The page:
Now, all this presupposes that there are only 6 capsules and they’re all unique. This is a risky assumption, because 1) I know that there are more than 10 capsules in the machine; 2) I have no way of knowing if the shop staff restock the dispenser overnight; 3) I have no way of knowing if I’m competing against someone else who is also getting these puzzles; 4) I have no way of knowing if the guy that originally stocked the machine filled it with an equal mix of each of the puzzles and if they’re in the machine randomly or not.
Say I’m the only one interested in these puzzles, that they were evenly mixed and random, and that there were 36 capsules in the dispenser at the start. The odds get much worse. 36 capsules, six each of six puzzles – on my first try, my odds of getting one I want are 4 in 6, or 66.6%. BUT, after that, regardless of which puzzle it is, there will still be 5 of that type, increasing my chances of a duplication to almost 100%.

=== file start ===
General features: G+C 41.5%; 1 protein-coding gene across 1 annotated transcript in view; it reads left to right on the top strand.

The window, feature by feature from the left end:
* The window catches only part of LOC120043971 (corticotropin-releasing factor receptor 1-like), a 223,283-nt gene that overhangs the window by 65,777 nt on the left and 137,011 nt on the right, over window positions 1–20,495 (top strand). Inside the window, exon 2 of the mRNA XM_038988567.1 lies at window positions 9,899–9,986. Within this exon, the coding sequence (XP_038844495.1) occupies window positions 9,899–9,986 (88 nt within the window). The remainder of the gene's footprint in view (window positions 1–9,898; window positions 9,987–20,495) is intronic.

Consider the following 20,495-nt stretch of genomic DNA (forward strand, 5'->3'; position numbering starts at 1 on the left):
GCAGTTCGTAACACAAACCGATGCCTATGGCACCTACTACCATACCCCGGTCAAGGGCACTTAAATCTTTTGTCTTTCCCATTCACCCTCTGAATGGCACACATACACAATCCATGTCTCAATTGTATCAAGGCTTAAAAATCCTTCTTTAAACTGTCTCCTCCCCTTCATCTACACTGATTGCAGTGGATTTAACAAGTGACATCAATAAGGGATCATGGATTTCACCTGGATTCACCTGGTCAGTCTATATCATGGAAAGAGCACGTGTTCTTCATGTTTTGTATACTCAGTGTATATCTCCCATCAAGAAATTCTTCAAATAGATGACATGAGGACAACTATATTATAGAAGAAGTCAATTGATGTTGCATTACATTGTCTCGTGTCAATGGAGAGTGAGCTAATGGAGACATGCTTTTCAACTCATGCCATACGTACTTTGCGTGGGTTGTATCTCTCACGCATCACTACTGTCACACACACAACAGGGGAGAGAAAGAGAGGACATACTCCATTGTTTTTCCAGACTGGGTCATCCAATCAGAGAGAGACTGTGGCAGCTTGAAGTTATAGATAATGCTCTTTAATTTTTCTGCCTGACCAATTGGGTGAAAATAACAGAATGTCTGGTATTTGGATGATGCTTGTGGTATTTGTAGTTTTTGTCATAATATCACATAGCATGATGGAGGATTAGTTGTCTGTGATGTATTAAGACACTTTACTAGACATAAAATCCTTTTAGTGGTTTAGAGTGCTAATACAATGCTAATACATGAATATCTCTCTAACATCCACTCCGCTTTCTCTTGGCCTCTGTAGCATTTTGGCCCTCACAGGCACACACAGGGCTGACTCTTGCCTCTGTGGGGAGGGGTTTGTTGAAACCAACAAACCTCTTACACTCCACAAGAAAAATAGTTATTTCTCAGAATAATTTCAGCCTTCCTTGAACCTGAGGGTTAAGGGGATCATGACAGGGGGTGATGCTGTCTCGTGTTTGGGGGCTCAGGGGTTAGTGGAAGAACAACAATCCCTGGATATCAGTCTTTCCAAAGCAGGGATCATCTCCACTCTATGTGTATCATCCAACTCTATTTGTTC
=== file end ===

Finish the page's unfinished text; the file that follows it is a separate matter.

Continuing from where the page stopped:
On the first try, I get one I want. Now, it becomes one I don’t want because I’ll have two of the same kind and that’s an undesirable outcome. 5 + 6 + 6 I don’t want, plus 6 + 6 + 6 that I do = 18/35 = 51.4%. Say I get one I want again. 5 + 5 + 6 + 6 I don’t want, and 6 + 6 I do want: 12/34 = 35% of a good outcome. If I get one more I want, then 5 + 5 + 5 + 6 to 6: 6/33 = 18.2%. Any time I get an unwanted puzzle or a duplicate, I have to try again. My chances of getting all four wanted puzzles on just the first 4 tries is very close to 0. This is very similar to the situation where the store clerks restock the machine at night to keep the mix at 6 unique puzzles at all times: 4/6, 3/6, 2/6, 1/6. If the mix is unequal, or some of the puzzles are not in the machine at all, then I’m screwed.
But, as mentioned before, I have 4 puzzles already, and I don’t mind getting both of the remaining 2. The question becomes, how many duplicates are still in the machine, and how many copies of Pyramid and PlainCross? That I don’t know. Essentially, what’s important is setting a limit to how much money I want to spend to find out, and hope I get Pyramid at least, before my money runs out.